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One morning when I was nine months pregnant and on my way to work, two movers put down a dresser and beamed when I walked by.

“You’re having a girl!” one said.

“No, a boy,” I said.

“Positive?” he asked.

“Yes.”

“Then you must be having twins,” he said confidently. “The girl’s hiding behind the boy!”

I really liked this game. It started when I crossed the line from awfully pregnant into obscenely, hugely, any-second-now pregnant. At least two or three strangers every day, entirely unprompted, would shout out “girl!” or “boy!” and I would call back “wrong!” or “right!”

I never stopped moving, so it added no time to my day. The exchange lasted exactly as long as a conversation on the street should last: the time it takes to pass by at a rapid clip. And it was fun playing quizmaster.

“Nope!” I told a woman behind the counter at a Soho salad place when she said I was having a girl. “Damn!” she said, “I should have known! Everyone’s having boys this summer.”

“A boy, actually,” I told an old woman at the recreation center on Carmine Street. She grabbed my stomach. “Ah, yes, a boy,” she said, nodding sagely.

“How did you know?” I asked the ones who got it right. “You go across, not out,” said the woman at the deli counter, proudly.

“You’re carrying in the hips,” said a random woman on the street.

“You’re carrying high,” said an old guy on my block, boasting from his stoop.

“Because you look pretty,” said my friend Pailo at a party. I liked that one until I heard the rest of the prognostication: “In Mexico, we say a pregnant woman who looks bad is having the beauty sucked out of her by her daughter. If the woman glows, like you, it’s because she has a penis inside her.”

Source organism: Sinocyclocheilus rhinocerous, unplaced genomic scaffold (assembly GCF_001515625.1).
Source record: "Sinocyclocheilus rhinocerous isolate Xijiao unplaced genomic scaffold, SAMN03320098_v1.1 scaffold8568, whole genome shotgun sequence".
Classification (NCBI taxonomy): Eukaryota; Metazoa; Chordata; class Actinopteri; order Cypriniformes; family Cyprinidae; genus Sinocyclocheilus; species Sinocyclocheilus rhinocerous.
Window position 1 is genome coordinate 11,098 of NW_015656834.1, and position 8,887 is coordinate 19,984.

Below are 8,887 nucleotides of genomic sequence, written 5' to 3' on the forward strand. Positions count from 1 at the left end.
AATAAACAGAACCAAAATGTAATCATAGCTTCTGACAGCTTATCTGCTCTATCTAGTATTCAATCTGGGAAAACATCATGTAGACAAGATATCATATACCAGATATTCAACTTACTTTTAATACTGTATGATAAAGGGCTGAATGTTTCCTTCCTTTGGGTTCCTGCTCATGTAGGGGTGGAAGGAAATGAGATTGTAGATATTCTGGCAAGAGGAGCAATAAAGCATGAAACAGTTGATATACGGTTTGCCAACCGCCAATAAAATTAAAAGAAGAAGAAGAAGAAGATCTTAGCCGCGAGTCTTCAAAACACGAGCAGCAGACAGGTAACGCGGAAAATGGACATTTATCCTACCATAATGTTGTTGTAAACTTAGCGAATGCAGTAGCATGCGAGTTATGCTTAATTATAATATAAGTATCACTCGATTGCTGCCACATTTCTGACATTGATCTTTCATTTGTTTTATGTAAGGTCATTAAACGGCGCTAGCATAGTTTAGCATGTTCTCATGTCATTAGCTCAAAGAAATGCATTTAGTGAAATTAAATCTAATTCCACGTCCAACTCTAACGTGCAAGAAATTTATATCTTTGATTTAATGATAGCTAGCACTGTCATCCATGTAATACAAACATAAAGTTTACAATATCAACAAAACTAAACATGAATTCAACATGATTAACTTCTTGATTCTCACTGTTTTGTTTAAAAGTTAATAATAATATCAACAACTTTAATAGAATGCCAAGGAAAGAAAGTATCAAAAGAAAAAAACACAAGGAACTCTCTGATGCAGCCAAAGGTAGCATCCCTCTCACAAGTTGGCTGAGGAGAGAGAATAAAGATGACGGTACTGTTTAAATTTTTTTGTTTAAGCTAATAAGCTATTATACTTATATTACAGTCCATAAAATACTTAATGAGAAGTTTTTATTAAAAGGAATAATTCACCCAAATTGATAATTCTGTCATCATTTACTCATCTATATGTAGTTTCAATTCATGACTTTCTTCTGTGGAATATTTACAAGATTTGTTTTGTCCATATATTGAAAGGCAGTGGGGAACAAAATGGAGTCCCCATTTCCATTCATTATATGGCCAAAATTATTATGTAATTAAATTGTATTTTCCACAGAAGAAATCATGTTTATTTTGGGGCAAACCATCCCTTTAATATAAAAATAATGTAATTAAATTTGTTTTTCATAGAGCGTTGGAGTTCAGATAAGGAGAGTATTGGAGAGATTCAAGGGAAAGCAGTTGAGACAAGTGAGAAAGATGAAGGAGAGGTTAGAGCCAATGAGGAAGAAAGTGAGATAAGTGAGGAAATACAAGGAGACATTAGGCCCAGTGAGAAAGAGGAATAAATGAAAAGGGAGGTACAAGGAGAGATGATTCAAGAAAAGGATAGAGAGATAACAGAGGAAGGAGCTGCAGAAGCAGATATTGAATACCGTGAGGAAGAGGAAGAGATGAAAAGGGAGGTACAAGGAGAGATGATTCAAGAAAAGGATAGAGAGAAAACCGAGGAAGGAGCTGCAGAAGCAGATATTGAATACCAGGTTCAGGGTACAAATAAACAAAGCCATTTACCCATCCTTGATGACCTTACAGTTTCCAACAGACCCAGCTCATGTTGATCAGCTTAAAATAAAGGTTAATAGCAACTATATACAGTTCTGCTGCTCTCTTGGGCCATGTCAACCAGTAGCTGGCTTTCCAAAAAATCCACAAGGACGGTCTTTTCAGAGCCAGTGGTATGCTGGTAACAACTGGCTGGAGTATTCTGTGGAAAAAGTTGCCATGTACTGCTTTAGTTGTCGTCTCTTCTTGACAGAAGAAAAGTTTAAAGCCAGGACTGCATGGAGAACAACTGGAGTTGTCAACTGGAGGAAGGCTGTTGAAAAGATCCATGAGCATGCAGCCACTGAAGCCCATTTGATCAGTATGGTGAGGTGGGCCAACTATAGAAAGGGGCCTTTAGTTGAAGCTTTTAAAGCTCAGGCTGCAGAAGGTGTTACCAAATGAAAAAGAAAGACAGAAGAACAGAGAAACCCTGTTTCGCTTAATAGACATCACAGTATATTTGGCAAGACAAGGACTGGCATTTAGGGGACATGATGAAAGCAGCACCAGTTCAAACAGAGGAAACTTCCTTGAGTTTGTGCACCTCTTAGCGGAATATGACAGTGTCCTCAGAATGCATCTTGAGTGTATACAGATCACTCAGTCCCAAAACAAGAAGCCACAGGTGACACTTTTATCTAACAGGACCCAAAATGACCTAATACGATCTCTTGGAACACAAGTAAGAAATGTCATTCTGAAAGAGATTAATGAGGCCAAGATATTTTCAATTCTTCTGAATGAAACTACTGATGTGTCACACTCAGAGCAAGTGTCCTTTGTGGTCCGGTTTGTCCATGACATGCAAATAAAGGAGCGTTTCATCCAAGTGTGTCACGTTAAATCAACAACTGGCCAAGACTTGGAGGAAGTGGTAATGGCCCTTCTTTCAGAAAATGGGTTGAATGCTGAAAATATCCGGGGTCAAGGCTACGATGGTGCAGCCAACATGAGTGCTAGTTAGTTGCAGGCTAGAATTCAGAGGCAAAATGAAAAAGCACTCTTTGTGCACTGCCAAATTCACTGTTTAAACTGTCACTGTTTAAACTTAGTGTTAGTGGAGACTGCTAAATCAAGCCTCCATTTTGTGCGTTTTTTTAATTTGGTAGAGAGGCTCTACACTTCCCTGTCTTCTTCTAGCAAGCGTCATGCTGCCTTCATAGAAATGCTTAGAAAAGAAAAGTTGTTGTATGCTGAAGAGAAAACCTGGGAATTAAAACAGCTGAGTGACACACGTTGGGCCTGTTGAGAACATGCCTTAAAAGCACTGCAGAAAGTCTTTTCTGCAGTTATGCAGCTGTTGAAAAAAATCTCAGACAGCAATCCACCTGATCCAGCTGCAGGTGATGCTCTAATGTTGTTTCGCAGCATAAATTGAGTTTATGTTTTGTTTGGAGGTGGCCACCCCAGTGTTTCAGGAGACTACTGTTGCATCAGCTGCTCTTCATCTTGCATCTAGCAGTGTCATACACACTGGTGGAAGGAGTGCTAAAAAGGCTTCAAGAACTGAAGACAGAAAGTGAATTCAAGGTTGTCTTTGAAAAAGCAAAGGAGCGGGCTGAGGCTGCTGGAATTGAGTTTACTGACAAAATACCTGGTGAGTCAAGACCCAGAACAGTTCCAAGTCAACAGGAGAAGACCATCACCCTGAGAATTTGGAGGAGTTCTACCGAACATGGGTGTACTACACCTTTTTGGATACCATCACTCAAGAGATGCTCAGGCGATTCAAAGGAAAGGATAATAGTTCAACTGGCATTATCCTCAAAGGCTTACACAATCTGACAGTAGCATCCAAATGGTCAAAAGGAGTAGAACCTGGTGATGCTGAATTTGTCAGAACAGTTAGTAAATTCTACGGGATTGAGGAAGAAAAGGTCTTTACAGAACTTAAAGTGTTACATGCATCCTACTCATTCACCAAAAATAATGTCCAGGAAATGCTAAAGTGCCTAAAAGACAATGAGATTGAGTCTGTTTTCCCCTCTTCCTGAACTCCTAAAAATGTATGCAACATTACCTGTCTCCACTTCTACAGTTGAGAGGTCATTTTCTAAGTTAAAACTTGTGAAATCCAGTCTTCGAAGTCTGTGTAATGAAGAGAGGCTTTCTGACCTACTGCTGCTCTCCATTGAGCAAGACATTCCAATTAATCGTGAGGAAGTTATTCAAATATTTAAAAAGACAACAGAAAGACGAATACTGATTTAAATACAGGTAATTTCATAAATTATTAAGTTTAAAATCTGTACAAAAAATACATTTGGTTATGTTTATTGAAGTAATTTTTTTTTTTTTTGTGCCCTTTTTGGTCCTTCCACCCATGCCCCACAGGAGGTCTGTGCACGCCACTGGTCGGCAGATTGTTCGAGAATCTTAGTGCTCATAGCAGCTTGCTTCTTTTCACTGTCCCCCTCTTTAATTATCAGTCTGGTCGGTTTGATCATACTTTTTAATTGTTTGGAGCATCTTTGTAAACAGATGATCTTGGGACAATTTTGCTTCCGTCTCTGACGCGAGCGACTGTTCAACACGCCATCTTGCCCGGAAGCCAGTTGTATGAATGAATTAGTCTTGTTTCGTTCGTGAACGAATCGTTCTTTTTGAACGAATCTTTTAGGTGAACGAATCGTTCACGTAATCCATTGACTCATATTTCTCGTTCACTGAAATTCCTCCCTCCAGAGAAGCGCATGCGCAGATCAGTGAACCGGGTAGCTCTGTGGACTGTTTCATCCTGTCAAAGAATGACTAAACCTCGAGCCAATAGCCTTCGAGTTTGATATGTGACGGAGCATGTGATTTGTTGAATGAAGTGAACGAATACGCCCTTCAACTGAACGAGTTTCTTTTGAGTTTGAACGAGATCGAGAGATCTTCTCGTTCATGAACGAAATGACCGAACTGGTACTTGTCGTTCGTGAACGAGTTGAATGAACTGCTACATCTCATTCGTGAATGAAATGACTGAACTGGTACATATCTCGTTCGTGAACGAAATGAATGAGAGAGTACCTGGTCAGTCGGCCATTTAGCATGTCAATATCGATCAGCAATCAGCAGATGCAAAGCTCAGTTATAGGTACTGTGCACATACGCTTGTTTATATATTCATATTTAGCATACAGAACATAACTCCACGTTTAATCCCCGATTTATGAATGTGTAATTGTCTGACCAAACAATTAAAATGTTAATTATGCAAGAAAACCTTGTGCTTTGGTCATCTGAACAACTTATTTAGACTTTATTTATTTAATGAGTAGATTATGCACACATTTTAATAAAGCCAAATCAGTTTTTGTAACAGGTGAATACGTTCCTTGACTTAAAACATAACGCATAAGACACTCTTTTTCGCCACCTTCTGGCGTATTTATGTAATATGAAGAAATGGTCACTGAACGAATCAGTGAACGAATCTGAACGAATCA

Which brings me to the topic of grossly inappropriate things people said to me in the course of my pregnancy.

My husband and I thought about waiting to tell people for the recommended twelve weeks, but at six weeks we were at a bar one night with some friends after a show of my husband’s (he’s a performer) and someone asked me what I wanted to drink. “Just a seltzer,” I said.

Immediately, twenty well-plucked eyebrows were raised in my direction. “Yes, I’m pregnant,” I said when they wouldn’t stop staring. Our friend Bridget, a singer, screamed and hugged me. “For some reason, I’m so happy for you, even though I can’t stand it when most of my friends have kids!” she said. She was wearing an “Abortion Rocks!” T-shirt.

“You’re so brave,” said Earl, a producer, looking dour. “I mean, aren’t you worried about bringing a child into such a fucked-up world?” Then he tried to get me to write an article about a show he was promoting.

I sent out an email to tell friends I hadn’t talked to in a while.

Jesse, a friend from high school, didn’t write back at all. When I ran into him a couple of weeks later, he hugged me and said, “I was so excited I didn’t know what to say.” “Congratulations?” I suggested.

Seriously, isn’t that the default? One of those rules, like Miss Manners’s rule that all brides and babies are beautiful?

Apparently not in New York.

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